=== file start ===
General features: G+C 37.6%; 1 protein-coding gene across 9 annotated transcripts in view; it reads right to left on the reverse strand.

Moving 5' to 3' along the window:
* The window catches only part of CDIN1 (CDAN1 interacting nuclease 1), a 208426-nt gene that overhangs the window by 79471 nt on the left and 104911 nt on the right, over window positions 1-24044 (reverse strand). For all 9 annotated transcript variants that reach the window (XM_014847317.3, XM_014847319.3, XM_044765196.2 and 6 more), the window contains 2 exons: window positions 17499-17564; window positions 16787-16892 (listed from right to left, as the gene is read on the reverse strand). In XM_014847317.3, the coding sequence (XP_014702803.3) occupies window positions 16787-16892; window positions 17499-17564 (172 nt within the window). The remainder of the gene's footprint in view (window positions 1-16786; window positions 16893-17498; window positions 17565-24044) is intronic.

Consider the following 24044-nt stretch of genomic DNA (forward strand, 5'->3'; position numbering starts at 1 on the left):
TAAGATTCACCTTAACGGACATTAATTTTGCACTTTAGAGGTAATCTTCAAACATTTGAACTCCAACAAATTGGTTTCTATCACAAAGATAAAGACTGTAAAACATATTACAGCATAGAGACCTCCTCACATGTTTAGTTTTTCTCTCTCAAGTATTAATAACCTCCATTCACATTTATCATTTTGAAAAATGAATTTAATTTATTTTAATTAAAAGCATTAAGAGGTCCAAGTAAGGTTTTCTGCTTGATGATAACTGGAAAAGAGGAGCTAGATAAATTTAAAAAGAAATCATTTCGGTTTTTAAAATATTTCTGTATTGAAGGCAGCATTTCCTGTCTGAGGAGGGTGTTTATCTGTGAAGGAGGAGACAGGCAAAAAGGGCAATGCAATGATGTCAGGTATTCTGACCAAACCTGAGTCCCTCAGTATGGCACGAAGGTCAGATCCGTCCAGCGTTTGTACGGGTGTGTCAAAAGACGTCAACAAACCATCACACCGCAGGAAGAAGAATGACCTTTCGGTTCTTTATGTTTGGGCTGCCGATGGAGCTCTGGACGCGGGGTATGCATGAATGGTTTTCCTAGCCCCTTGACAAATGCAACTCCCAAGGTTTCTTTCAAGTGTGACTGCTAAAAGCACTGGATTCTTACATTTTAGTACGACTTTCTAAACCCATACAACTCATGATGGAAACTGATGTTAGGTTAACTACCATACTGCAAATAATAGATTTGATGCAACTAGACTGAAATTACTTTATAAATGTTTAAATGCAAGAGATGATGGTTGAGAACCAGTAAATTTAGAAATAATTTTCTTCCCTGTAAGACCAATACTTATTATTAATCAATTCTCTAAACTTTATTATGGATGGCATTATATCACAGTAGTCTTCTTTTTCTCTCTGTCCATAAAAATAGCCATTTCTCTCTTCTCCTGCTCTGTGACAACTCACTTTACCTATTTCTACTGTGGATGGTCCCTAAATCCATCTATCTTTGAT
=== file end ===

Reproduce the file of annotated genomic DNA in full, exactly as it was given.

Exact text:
General features: G+C 37.6%; 1 protein-coding gene across 9 annotated transcripts in view; it reads right to left on the reverse strand.

Moving 5' to 3' along the window:
* The window catches only part of CDIN1 (CDAN1 interacting nuclease 1), a 208426-nt gene that overhangs the window by 79471 nt on the left and 104911 nt on the right, over window positions 1-24044 (reverse strand). For all 9 annotated transcript variants that reach the window (XM_014847317.3, XM_014847319.3, XM_044765196.2 and 6 more), the window contains 2 exons: window positions 17499-17564; window positions 16787-16892 (listed from right to left, as the gene is read on the reverse strand). In XM_014847317.3, the coding sequence (XP_014702803.3) occupies window positions 16787-16892; window positions 17499-17564 (172 nt within the window). The remainder of the gene's footprint in view (window positions 1-16786; window positions 16893-17498; window positions 17565-24044) is intronic.

Consider the following 24044-nt stretch of genomic DNA (forward strand, 5'->3'; position numbering starts at 1 on the left):
TAAGATTCACCTTAACGGACATTAATTTTGCACTTTAGAGGTAATCTTCAAACATTTGAACTCCAACAAATTGGTTTCTATCACAAAGATAAAGACTGTAAAACATATTACAGCATAGAGACCTCCTCACATGTTTAGTTTTTCTCTCTCAAGTATTAATAACCTCCATTCACATTTATCATTTTGAAAAATGAATTTAATTTATTTTAATTAAAAGCATTAAGAGGTCCAAGTAAGGTTTTCTGCTTGATGATAACTGGAAAAGAGGAGCTAGATAAATTTAAAAAGAAATCATTTCGGTTTTTAAAATATTTCTGTATTGAAGGCAGCATTTCCTGTCTGAGGAGGGTGTTTATCTGTGAAGGAGGAGACAGGCAAAAAGGGCAATGCAATGATGTCAGGTATTCTGACCAAACCTGAGTCCCTCAGTATGGCACGAAGGTCAGATCCGTCCAGCGTTTGTACGGGTGTGTCAAAAGACGTCAACAAACCATCACACCGCAGGAAGAAGAATGACCTTTCGGTTCTTTATGTTTGGGCTGCCGATGGAGCTCTGGACGCGGGGTATGCATGAATGGTTTTCCTAGCCCCTTGACAAATGCAACTCCCAAGGTTTCTTTCAAGTGTGACTGCTAAAAGCACTGGATTCTTACATTTTAGTACGACTTTCTAAACCCATACAACTCATGATGGAAACTGATGTTAGGTTAACTACCATACTGCAAATAATAGATTTGATGCAACTAGACTGAAATTACTTTATAAATGTTTAAATGCAAGAGATGATGGTTGAGAACCAGTAAATTTAGAAATAATTTTCTTCCCTGTAAGACCAATACTTATTATTAATCAATTCTCTAAACTTTATTATGGATGGCATTATATCACAGTAGTCTTCTTTTTCTCTCTGTCCATAAAAATAGCCATTTCTCTCTTCTCCTGCTCTGTGACAACTCACTTTACCTATTTCTACTGTGGATGGTCCCTAAATCCATCTATCTTTGAT